History is a trash bag of random coincidences torn open in a wind to paraphrase Joseph Heller of Catch 22 fame. Assassination of an Austrian Archduke led to two World Wars. Collapse of a tailings dam in South America results in a 40 million tonne global seaborne shortage supply of iron ore.
Global economic ramifications of Vale’s production shortfall emerge short term with commodity iron ore forecasts price upgrades to $USD75 a tonne. At a time when the world’s biggest customer China moderates GDP growth lower to between 6-6.5%. And implements tax reforms to keep its manufacturing sector ticking over. The Chinese steel industry, which accounts for about 51% of world production, is cranking out a record 900 million tonnes a year. What slowdown? There is a global infrastructure boom underway which still has some way to run. China makes more steel in a month that the USA produces in a year. And a favourable outcome of tariff talks between China and USA should jump start economic growth.
Catch 22 for RIO management and other major Australian resource companies like BHP and FMG is what to do with the continuing rivers of gold flowing from higher iron ore prices. Part of that answer has been special dividends paid to shareholders, mopping up excess franking credits. Created by political imperative of Federal Government change. Ad nauseum, we have preached resources over Australian banks for capital and dividend growth.
Vale’s short supply is not being turned back on any time soon. Dam remediation, and there are many, will take considerable time. And be expensive. Australian resources, meantime, are going to cut and eat Vale’s lunch. Chinese steel mills wanting reliable supply will be looking for increased Australian ore production. Australian producers are carefully examining capex, with an eye to financial prudence. Past behaviour of build and they will come has been banished.
The proposed hostile Barrick Gold takeover for US Newmont Holdings is throwing up alternative opportunities. The combined Australian gold interests are a whale, valued at more than $6 billion producing around 2 million ounces (Moz) of gold per year. And generating close to $750 million in free cash, with importantly average mine reserves life of 12 years.
An asset portfolio of this scale, much larger than any mid-tier Australian producer, and with cash flow greater than Newcrest’s $700 million could be attractive as another pillar or business system and diversify earnings away from growth focused commodities like iron ore. Gold assets offer counter-cyclical cash flow, and this reduces cash flow at risk through the commodity cycle.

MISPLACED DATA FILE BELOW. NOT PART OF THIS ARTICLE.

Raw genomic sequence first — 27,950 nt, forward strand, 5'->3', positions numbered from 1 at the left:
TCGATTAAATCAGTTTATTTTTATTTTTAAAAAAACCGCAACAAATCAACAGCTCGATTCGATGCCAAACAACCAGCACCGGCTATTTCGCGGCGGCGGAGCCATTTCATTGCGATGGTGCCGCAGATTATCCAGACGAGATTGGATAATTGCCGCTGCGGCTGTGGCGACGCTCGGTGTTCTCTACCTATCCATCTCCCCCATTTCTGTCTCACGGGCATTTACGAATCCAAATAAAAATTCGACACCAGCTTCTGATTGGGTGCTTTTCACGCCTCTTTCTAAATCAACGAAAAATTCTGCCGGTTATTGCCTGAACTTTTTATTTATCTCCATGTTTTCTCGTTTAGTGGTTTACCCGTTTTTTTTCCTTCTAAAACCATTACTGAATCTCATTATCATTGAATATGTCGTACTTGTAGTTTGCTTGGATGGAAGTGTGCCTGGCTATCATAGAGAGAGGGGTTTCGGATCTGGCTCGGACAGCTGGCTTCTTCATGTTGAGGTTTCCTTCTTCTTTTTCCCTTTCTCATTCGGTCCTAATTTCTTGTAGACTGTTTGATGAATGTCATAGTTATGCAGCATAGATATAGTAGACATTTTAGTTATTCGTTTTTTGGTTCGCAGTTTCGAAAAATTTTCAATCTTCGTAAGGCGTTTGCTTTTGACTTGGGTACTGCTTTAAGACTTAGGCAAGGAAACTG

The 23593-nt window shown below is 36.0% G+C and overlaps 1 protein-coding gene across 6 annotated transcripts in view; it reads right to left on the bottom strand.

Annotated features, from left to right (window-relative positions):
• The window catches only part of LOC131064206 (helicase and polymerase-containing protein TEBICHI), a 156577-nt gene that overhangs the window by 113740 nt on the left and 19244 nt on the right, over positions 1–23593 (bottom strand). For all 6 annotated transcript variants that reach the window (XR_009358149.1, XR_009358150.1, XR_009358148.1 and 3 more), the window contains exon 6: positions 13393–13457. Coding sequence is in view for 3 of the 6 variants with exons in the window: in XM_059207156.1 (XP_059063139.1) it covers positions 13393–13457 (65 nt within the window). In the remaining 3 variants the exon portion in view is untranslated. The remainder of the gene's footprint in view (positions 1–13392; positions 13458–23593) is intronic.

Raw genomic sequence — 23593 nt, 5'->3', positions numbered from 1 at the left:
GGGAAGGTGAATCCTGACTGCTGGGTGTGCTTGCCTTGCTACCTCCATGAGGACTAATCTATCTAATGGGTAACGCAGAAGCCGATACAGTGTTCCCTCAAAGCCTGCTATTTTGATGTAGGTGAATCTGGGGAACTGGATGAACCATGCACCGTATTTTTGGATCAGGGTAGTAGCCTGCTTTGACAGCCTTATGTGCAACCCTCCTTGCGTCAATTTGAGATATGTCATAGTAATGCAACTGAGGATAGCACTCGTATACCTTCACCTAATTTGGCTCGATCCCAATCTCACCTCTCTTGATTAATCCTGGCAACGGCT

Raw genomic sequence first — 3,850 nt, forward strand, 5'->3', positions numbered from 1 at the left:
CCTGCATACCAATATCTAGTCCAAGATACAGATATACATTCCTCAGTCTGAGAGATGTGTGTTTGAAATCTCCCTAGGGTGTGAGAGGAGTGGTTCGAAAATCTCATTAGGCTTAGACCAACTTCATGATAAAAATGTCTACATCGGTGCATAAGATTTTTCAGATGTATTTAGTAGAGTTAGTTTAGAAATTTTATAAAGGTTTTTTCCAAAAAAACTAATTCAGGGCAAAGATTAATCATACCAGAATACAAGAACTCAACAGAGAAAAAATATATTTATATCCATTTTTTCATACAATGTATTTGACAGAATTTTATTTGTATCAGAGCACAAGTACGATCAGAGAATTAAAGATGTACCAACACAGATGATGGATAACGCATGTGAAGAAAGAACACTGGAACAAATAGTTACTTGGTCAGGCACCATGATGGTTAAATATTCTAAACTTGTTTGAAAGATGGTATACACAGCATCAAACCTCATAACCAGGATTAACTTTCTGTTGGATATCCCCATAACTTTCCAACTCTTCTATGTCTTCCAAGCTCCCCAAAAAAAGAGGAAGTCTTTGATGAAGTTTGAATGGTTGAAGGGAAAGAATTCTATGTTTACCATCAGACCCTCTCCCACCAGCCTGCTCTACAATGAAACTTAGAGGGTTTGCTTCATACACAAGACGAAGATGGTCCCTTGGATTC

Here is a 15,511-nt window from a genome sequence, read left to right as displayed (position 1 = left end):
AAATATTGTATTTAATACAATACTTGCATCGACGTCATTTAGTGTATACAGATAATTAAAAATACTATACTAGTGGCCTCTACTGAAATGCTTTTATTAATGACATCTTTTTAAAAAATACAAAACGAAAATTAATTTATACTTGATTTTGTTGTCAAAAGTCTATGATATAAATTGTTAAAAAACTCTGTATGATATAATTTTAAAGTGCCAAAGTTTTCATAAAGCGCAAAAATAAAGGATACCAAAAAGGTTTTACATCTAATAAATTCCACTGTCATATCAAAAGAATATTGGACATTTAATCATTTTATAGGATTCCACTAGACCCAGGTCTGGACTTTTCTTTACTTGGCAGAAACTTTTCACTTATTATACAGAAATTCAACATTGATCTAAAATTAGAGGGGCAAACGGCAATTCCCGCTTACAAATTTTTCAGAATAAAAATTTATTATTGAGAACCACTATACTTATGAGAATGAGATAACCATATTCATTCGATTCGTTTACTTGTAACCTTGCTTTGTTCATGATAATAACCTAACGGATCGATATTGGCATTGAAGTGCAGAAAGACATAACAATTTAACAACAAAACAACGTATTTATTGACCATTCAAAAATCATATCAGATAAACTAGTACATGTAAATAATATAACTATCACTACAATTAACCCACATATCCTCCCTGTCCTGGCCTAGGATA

So it could make a great deal of sense for BHP, RIO and FMG to look at the local asset sales which could fall out of this takeover. Barrick needs to raise cash to fund its bid and local gold miners will be in the same equity raising boat, if the assets are sold piece meal. Whereas the holy trinity could largely fund the acquisition using debt and their existing balance sheets, supported by strong cash flow from iron ore.
It makes sense for FMG which trades at a discount to its bulk commodity counterparts, to look at diversification into gold. Adding gold diversification could re-rate the whole company given precious metal miners trade on a premium multiple. The board has said it is looking for diversification to employ material excess cash flows. And there is strong strategic merit for FMG to add an Australian precious metals arm to its operations. Current 18 month iron ore forecasts suggest FMG will spin out so much cash that its forecast dividend yield could rise to a s much as 11% . And price targets for the stock are ratcheting higher into the mid $7.00’s
The issue of price may limit FMG’s appetite. And the company likely would need to issue some equity to take on the entire Barrick/Newmont portfolio. Given a FY20 operating earnings EBITDA forecast of US$4.8bn and net debt estimate of US$2.2bn, FMG has a very strong balance sheet and a conservative debt/equity ratio of less than 30%. So any capital raise would be modest.
BHP and RIO whilst having the financial firepower for such an acquisition, may find the issue of valuation around the assets price tag, too confronting. RIO is casting around for other tier one resource assets post the divestment of its coal assets. And while the Barrick/Newmont assets could be a good fit RIO’s conservative approach, like BHP’s, to valuation, probably knocks both out of the race.
RIO shareholders are in the envious position of the company still holding $4.7 billion in franking credits on the balance sheet. Up until now RIO has focused on buybacks as a primary method of returning cash to shareholders. This has meant its major shareholder’s holding, China’s Chinalco, which doesn’t participate in buybacks, has hit its 15% limit.
Buybacks will be suspended. And shareholders can expect large special dividends like the special just announced of $3.38 a share, in the next 12-18 months.
Chinalco’s maximum shareholding was enforced by the Federal Government when RIO had the begging bowl out post the GFC when it was sinking under a mountain of debt post the disastrous Alcan aluminium assets.
More than 10 years on from the first discussion, pre the global melt down, between RIO and BHP to merge their operations into one, the relative cash riches the quality of assets and costs savings must make marriage between the two parties a future distinct possibility.
Milo Minderbender. Catch 22 – certainly.